The Environmental Protection Administration announced yesterday that starting May 1, food stalls will be exempt from a nationwide plastic bag ban, but proper restaurants and diners located in shopping centers, supermarkets and wholesale stores will still have to abide by the present regulation that stipulates plastic bags must be at least 0.6 mm thick and must be sold, not given away for free.
The administration revised the three-year-old ban on plastic bags because of the potentially confusing dilemma brought up at a recent hearing by managers of food court restaurants, who asked if they were considered stalls or "diners with shop fronts," and therefore subject to the EPA ban on bags.
According to EPA Department of Waste Management Director Chang Hsu-chang, the EPA decided to include restaurants operating in shopping malls and large-scale indoor markets in order to maintain the "integrity of shopping in one place."
Chang further explained that if the EPA did not place a restriction on these food suppliers, consumers would likely run into two different systems within a single dining area, as one food stand might choose to not offer any bags to its customers, but a neighboring snack bar might sell 0.6 mm-thick bags for a minimum of NT$2, depending on the size.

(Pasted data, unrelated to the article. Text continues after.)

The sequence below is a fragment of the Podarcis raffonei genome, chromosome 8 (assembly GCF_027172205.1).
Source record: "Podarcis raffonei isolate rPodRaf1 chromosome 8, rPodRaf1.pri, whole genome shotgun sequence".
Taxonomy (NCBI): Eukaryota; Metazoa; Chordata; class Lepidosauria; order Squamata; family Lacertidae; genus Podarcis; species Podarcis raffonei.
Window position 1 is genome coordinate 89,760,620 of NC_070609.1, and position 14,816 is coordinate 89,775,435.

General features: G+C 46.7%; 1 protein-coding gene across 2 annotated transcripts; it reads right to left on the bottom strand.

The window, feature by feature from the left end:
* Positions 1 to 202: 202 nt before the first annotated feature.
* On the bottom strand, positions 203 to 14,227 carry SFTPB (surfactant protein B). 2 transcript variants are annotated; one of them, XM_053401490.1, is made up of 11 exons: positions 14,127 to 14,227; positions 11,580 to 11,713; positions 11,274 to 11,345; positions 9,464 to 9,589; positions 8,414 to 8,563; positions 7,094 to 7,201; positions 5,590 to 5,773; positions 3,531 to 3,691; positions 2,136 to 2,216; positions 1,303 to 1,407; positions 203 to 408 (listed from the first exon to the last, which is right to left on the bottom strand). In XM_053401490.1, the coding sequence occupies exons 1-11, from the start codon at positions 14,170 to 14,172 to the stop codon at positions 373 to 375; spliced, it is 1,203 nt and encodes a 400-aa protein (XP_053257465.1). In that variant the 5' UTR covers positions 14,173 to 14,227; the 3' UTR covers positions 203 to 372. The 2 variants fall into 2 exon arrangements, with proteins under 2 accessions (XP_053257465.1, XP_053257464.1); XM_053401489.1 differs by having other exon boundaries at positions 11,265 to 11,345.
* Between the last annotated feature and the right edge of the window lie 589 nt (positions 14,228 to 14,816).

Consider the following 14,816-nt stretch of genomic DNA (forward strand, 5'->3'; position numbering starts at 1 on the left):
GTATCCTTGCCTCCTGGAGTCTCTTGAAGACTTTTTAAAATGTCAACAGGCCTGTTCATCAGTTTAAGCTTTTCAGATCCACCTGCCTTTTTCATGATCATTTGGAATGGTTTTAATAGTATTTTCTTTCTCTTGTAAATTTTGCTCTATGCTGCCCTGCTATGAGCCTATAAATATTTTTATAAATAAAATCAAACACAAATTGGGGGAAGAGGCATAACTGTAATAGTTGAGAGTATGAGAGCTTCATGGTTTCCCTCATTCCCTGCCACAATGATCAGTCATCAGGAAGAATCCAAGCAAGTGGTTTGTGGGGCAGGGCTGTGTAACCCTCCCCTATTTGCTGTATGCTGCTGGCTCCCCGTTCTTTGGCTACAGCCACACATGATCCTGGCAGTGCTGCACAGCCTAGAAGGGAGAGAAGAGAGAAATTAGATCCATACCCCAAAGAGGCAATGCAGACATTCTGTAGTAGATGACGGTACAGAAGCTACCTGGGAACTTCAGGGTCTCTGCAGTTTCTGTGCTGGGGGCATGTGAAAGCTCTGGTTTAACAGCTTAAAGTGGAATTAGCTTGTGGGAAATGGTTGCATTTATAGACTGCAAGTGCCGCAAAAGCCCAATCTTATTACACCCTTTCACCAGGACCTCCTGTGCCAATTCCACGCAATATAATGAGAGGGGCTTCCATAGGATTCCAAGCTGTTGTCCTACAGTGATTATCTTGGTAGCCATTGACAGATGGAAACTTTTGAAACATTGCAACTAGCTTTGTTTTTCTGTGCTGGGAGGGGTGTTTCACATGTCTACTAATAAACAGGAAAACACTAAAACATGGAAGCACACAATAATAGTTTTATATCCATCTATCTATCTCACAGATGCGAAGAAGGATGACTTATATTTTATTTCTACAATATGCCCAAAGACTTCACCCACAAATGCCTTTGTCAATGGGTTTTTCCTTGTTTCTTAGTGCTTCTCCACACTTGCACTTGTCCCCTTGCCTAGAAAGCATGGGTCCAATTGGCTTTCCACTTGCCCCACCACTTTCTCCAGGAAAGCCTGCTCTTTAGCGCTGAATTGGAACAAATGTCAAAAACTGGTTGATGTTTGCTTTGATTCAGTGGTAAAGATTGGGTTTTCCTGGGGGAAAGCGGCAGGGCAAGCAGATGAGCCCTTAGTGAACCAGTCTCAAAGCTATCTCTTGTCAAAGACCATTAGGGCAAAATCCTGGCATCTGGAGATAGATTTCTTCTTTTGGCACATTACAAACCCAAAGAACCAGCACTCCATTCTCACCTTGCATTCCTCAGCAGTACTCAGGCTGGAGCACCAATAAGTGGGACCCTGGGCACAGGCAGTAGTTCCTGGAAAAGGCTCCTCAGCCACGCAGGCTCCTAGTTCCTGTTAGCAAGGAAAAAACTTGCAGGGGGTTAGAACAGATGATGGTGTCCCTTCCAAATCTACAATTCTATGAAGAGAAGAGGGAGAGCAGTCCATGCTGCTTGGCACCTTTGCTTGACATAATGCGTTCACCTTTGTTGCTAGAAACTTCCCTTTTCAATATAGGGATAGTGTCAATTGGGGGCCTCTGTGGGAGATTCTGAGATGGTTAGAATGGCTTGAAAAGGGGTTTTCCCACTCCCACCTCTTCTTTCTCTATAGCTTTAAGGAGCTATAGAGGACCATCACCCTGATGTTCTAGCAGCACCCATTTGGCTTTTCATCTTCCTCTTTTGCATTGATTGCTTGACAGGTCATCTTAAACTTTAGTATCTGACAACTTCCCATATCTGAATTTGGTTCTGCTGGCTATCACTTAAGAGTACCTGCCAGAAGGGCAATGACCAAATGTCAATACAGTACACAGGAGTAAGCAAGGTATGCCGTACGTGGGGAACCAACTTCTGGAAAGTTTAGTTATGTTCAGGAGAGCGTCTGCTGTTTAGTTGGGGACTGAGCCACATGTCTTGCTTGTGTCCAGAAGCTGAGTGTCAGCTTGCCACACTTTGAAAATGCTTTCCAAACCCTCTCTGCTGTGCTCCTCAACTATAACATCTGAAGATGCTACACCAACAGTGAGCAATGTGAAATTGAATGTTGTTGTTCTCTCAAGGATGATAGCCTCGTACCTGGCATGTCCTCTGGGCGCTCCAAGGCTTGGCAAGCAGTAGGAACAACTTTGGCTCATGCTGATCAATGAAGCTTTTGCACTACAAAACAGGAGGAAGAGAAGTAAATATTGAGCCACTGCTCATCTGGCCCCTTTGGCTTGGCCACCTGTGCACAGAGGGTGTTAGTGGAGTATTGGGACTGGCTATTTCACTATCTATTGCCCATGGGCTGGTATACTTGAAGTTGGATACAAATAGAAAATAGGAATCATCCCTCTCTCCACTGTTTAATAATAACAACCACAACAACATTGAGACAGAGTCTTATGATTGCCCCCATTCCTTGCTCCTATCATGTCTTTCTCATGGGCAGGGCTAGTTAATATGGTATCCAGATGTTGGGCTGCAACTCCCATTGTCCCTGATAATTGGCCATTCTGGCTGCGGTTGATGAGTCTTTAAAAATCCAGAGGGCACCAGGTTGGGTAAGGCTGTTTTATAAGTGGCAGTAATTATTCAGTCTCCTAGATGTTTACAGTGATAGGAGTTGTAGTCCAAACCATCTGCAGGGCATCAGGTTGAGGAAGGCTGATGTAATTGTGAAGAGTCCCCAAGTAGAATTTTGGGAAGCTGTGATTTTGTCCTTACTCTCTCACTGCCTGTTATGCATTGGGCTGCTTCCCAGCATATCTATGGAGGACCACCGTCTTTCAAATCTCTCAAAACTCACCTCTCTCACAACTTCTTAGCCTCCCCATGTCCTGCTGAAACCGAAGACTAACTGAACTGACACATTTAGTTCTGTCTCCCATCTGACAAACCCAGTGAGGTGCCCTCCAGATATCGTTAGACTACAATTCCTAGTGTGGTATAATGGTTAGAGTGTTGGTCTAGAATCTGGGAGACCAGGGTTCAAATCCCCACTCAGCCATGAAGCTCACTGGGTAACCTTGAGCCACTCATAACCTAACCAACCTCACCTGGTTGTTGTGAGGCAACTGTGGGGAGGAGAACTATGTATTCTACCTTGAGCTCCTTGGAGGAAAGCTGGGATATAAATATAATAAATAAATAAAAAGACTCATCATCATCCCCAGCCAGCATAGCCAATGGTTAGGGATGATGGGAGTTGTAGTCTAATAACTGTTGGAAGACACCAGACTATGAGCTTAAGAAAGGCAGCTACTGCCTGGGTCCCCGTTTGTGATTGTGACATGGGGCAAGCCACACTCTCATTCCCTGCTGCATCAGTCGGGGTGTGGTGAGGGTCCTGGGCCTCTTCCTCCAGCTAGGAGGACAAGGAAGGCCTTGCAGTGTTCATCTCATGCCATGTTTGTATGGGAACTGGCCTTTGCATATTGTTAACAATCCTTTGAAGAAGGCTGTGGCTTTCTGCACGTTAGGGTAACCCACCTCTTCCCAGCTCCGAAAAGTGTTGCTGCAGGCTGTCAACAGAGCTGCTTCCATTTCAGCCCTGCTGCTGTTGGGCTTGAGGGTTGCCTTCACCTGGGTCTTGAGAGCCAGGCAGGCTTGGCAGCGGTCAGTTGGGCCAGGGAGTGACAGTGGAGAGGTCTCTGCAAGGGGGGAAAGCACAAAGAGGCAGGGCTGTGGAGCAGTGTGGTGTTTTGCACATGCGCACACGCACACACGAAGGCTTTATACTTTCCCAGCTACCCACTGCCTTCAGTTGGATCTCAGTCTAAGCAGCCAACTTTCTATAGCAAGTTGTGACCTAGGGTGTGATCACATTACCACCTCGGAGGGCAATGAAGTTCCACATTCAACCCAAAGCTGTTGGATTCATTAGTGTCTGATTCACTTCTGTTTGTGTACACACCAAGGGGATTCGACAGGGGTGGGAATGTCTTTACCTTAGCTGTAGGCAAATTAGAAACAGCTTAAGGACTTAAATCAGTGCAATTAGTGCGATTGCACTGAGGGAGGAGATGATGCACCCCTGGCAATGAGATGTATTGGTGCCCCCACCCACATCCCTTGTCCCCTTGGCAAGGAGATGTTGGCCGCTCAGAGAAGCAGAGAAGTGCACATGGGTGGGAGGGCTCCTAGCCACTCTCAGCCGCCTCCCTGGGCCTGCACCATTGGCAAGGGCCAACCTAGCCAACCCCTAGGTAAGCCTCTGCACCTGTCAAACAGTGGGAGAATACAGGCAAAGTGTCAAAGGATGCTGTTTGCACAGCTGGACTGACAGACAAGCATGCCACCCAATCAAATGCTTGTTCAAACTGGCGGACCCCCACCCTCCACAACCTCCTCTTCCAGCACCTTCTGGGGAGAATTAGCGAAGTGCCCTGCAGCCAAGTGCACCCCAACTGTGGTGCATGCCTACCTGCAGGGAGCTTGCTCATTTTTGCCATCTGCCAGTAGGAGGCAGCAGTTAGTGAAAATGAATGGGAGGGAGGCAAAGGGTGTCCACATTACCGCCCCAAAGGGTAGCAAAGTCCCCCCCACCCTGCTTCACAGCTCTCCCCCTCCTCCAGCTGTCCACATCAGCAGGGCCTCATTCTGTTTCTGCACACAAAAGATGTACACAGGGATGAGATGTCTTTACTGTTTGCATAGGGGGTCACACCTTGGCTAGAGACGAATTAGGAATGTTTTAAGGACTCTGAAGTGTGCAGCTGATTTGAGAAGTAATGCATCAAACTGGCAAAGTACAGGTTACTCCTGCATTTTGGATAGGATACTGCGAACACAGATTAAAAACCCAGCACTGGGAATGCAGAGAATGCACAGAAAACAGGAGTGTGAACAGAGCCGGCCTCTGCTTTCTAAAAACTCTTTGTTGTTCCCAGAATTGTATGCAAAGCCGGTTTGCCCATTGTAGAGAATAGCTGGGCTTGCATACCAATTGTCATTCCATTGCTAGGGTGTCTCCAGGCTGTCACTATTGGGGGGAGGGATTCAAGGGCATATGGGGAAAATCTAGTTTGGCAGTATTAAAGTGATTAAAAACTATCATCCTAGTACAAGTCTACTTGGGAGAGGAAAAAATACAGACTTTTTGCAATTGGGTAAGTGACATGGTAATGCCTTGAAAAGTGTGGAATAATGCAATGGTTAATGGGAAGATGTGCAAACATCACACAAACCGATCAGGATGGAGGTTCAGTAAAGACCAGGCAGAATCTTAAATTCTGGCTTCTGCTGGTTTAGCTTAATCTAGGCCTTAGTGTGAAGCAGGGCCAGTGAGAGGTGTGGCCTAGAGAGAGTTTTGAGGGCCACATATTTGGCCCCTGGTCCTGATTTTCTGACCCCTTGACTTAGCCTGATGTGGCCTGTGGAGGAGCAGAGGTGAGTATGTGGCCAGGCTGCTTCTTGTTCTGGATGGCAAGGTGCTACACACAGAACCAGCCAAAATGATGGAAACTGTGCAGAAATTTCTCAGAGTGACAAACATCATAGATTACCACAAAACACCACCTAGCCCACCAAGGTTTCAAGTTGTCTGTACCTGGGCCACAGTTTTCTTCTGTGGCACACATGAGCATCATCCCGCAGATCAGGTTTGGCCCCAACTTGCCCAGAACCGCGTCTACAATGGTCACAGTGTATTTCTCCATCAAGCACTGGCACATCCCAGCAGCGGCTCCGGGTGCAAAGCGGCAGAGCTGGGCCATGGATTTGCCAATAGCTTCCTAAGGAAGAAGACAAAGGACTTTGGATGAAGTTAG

Chang added that the seating area in food courts are designed to fit a maximum capacity of hungry shoppers for a certain period of time, which makes the dining experience different to that of ordering from street stalls, where people usually order the food to go. "Therefore, the food suppliers in shopping centers should follow the plastic restrictions," he said.
Also, the EPA will ban food suppliers in state-run facilities from providing consumers with non-recyclable (plastic) cutlery starting July 1, as a "warning by example" to further promote the plastic products restriction policy. The EPA added that food suppliers on campuses should also prepare for the implementation of the same law in September.
The EPA estimates that the enforcement of the policy will bring about a reduction of 2,700 tons of plastic products per year.